Thursday, October 24, 2013

Lanci buys Scene's cover

"There's a little piece of me," Ken Lanci told me not long ago, "thinking about starting my own newspaper."

No, the millionaire mayoral candidate hasn't bought Scene. At least, not yet.  But he did buy Scene's cover this week. 

About 44,000 copies of this giant Ohio-flag-colored fist are flying out of newsboxes and racks this week. "Surprise! There is a mayoral election on November 5th," the cover announces, as if the scrappy alt-weekly is publishing a cover story about the mayor's race. "Vote Lanci," it says, as if the paper is endorsing Frank Jackson's challenger.

But no, the actual Scene is writing about The Plain Dealer's owner.  

The alt-weekly sold a four-page wraparound ad, including the cover, to Lanci's campaign.  In it, Lanci calls the mayor a failure, slams The Plain Dealer, decries double-dipping and the state of the schools, defends himself against the charge he's a carpetbagger, and endorses himself.  

Or, to be precise, "The Lanci Tribune Editorial Board Endorses Ken Lanci for Mayor of Cleveland."

The ad is classic Lanci: flashy attention-seeking, blunt-force attacks on his opponent, a chutzpah-filled claim that Jackson is a "millionaire" (horrors!), thin-skinned lashing-out at critics in the media, and a confidence that a charity he supports, expanded to 550 times its size, will cure what ails the Cleveland schools. 

I expect no less from the guy.  More questionable is whether this fits Scene's character. 

The paper has been selling its cover a lot lately, but the deals have merely been annoying -- a sticker-ad marring the cover art -- or innocuously craven. Scene's young, nightlife-loving target audience is unlikely to object to a fake cover about Cleveland Beer Week.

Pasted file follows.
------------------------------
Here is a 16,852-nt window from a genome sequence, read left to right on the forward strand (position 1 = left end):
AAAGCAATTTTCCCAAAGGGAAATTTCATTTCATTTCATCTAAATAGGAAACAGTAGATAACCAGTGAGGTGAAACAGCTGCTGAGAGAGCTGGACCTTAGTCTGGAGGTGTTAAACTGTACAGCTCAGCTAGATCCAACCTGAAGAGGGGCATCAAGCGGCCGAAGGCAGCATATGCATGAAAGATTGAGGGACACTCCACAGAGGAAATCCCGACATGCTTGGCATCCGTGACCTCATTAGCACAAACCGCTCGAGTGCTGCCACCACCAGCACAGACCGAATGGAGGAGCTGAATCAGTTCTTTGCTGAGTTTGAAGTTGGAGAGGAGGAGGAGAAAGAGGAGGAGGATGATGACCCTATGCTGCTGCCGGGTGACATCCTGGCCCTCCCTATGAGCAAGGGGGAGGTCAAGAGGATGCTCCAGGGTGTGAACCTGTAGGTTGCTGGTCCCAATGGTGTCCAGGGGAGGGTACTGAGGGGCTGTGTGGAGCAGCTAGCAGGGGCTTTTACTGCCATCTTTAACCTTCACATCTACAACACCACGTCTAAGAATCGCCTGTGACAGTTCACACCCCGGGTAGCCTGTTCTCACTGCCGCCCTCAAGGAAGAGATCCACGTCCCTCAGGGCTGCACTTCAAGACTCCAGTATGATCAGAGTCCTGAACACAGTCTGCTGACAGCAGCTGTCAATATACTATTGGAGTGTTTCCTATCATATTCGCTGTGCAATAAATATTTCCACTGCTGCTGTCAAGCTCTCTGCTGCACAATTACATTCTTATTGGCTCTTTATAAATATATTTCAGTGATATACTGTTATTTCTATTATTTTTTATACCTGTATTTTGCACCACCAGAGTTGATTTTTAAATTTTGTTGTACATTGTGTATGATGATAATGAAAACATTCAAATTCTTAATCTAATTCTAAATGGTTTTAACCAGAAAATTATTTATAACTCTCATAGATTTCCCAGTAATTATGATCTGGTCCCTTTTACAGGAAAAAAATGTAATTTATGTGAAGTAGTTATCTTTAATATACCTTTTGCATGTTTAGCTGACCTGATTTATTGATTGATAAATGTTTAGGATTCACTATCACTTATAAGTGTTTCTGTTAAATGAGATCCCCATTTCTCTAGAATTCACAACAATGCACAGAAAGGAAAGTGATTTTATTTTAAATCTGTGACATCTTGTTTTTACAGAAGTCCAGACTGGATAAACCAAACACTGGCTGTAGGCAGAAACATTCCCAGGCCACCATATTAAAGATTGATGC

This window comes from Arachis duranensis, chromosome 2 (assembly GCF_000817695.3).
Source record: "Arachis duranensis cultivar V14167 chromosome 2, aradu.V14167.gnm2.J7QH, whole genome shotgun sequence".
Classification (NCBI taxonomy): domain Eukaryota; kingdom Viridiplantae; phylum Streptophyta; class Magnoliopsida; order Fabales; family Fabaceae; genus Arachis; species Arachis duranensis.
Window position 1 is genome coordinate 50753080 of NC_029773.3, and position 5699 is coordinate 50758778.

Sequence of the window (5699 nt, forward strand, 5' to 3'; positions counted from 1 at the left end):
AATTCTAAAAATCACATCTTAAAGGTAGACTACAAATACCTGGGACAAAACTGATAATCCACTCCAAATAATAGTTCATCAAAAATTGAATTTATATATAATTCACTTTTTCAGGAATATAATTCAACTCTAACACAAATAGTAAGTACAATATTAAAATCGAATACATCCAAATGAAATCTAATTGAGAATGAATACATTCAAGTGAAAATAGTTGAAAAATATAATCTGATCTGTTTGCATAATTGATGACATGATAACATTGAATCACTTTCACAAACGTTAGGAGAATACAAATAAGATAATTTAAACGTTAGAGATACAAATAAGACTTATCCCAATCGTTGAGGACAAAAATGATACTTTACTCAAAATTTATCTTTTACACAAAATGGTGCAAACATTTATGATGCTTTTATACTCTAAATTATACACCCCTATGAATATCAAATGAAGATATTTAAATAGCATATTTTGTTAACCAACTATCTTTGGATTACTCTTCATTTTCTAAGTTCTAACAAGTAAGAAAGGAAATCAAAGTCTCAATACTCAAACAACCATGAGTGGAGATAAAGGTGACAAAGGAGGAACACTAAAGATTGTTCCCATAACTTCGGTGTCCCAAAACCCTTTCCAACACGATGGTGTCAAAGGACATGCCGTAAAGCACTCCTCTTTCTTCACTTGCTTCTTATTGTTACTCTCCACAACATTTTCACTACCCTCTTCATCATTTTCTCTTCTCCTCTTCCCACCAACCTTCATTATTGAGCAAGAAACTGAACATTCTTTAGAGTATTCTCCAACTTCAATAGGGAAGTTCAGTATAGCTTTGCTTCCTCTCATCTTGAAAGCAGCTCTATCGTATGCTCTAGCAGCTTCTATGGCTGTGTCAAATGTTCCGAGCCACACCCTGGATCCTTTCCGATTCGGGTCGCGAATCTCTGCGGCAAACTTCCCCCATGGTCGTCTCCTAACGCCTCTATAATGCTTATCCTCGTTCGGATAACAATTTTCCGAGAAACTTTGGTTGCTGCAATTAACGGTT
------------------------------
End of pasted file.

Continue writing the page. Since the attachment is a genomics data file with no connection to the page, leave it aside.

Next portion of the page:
Clearly, Scene's ad reps and publisher are getting desperate.  They know alt-weeklies can go out of business.  

Editorially, the paper seemed to bottom out a year or two ago, when it inaccurately predicted Bill Mason would be driven from office by scandal and then changed editors twice in a few months. This year, it's clawing to make a comeback, producing a strong Ariel Castro story 24 hours after his arrest and going where The Plain Dealer didn't go -- well, until today -- on the resignation of the art museum director.  The page counts seem to be bouncing back too.

But shouldn't a rebellious alt-weekly avoid a sleight-of-hand that suggests a millionaire political candidate can buy its endorsement?  

What sort of political coverage of the mayor's race will Scene offer up now?  "Premiere edition," declares the "Lanci Tribune."  Will the paper bite the hand that feeds in the next issue?  Or keep quiet about the mayor's race?

Update, 10/31: Nothing about the election in this week's Scene, though one of its writers definitely feels free to tweet his opinion on Lanci.

Update, 11/5: The mayor has bigger ideas: he unfurls a banner ad on's front page on Election Day.

Thursday, October 3, 2013

Lanci on mayor's race: 'Everybody I know thinks I'm crazy for running'

"Everybody I know thinks I’m crazy, for doing this, for running, for spending the money," says Ken Lanci. "They don’t think I have a chance."

But Lanci, Mayor Frank Jackson's challenger in the Nov. 5 election, thinks the state of Cleveland's neighborhoods gives him a shot at taking over City Hall. The millionaire printing company owner and philanthropist is covering the town with bus and billboard ads proclaiming, "Together we can do better." Some are installed upside-down, to get attention.

Lanci's an eccentric, supremely confident guy. He's livened up an otherwise sleepy election season with his his very orange tan, his very expensive car (a Bentley, personalized license plate "Seraph"), and his curious campaign promises (lake cruise ships, asking bikers such as the Hell's Angels to fund youth boxing).

His critique of the mayor is simple and blunt: Lanci calls Jackson a failure on crime, education and jobs. What's his alternative?

My profile of Lanci, "Million-Dollar Challenger," in the new issue of Cleveland Magazine and online now, digs into why he took on Jackson, his ideas on schools and crime and cops, the near-death experience that inspired his runs for political office, and the ink he shows off to voters.  ("So you've never had a mayor with tattoos," he said to a woman in the Lee-Harvard shopping center as he rolled up his sleeve...)